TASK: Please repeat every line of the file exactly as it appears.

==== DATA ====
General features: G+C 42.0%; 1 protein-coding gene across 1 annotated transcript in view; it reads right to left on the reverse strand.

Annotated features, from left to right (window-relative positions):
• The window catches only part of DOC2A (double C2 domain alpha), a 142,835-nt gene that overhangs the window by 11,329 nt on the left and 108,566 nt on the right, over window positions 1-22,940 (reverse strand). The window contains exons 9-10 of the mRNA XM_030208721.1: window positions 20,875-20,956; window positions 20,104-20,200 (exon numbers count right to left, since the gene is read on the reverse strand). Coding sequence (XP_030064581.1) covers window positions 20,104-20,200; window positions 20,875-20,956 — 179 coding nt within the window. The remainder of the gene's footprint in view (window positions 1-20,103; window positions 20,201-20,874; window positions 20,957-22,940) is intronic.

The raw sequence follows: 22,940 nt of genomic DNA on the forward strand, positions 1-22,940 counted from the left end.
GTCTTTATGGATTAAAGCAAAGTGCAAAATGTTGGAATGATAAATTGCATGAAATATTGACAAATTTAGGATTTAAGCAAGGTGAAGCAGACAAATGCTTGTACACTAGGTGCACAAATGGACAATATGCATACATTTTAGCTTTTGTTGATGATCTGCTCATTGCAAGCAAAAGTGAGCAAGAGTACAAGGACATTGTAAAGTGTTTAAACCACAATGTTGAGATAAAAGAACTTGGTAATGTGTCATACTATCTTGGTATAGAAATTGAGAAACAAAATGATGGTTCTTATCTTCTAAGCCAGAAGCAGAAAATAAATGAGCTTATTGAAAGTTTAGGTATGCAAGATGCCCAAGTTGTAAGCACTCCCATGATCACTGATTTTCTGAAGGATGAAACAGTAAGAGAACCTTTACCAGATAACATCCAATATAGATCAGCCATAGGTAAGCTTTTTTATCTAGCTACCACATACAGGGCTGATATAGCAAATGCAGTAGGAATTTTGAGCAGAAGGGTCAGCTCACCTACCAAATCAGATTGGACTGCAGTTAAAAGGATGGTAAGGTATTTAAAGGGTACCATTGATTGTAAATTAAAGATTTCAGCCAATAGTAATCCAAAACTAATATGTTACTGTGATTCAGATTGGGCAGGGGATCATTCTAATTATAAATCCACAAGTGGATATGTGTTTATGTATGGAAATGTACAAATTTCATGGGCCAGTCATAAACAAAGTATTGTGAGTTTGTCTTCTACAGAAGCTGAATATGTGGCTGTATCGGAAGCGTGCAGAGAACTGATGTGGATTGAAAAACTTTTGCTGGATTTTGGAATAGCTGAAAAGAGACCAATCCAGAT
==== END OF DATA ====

General features: G+C 42.0%; 1 protein-coding gene across 1 annotated transcript in view; it reads right to left on the reverse strand.

Annotated features, from left to right (window-relative positions):
• The window catches only part of DOC2A (double C2 domain alpha), a 142,835-nt gene that overhangs the window by 11,329 nt on the left and 108,566 nt on the right, over window positions 1-22,940 (reverse strand). The window contains exons 9-10 of the mRNA XM_030208721.1: window positions 20,875-20,956; window positions 20,104-20,200 (exon numbers count right to left, since the gene is read on the reverse strand). Coding sequence (XP_030064581.1) covers window positions 20,104-20,200; window positions 20,875-20,956 — 179 coding nt within the window. The remainder of the gene's footprint in view (window positions 1-20,103; window positions 20,201-20,874; window positions 20,957-22,940) is intronic.

The raw sequence follows: 22,940 nt of genomic DNA on the forward strand, positions 1-22,940 counted from the left end.
GTCTTTATGGATTAAAGCAAAGTGCAAAATGTTGGAATGATAAATTGCATGAAATATTGACAAATTTAGGATTTAAGCAAGGTGAAGCAGACAAATGCTTGTACACTAGGTGCACAAATGGACAATATGCATACATTTTAGCTTTTGTTGATGATCTGCTCATTGCAAGCAAAAGTGAGCAAGAGTACAAGGACATTGTAAAGTGTTTAAACCACAATGTTGAGATAAAAGAACTTGGTAATGTGTCATACTATCTTGGTATAGAAATTGAGAAACAAAATGATGGTTCTTATCTTCTAAGCCAGAAGCAGAAAATAAATGAGCTTATTGAAAGTTTAGGTATGCAAGATGCCCAAGTTGTAAGCACTCCCATGATCACTGATTTTCTGAAGGATGAAACAGTAAGAGAACCTTTACCAGATAACATCCAATATAGATCAGCCATAGGTAAGCTTTTTTATCTAGCTACCACATACAGGGCTGATATAGCAAATGCAGTAGGAATTTTGAGCAGAAGGGTCAGCTCACCTACCAAATCAGATTGGACTGCAGTTAAAAGGATGGTAAGGTATTTAAAGGGTACCATTGATTGTAAATTAAAGATTTCAGCCAATAGTAATCCAAAACTAATATGTTACTGTGATTCAGATTGGGCAGGGGATCATTCTAATTATAAATCCACAAGTGGATATGTGTTTATGTATGGAAATGTACAAATTTCATGGGCCAGTCATAAACAAAGTATTGTGAGTTTGTCTTCTACAGAAGCTGAATATGTGGCTGTATCGGAAGCGTGCAGAGAACTGATGTGGATTGAAAAACTTTTGCTGGATTTTGGAATAGCTGAAAAGAGACCAATCCAGAT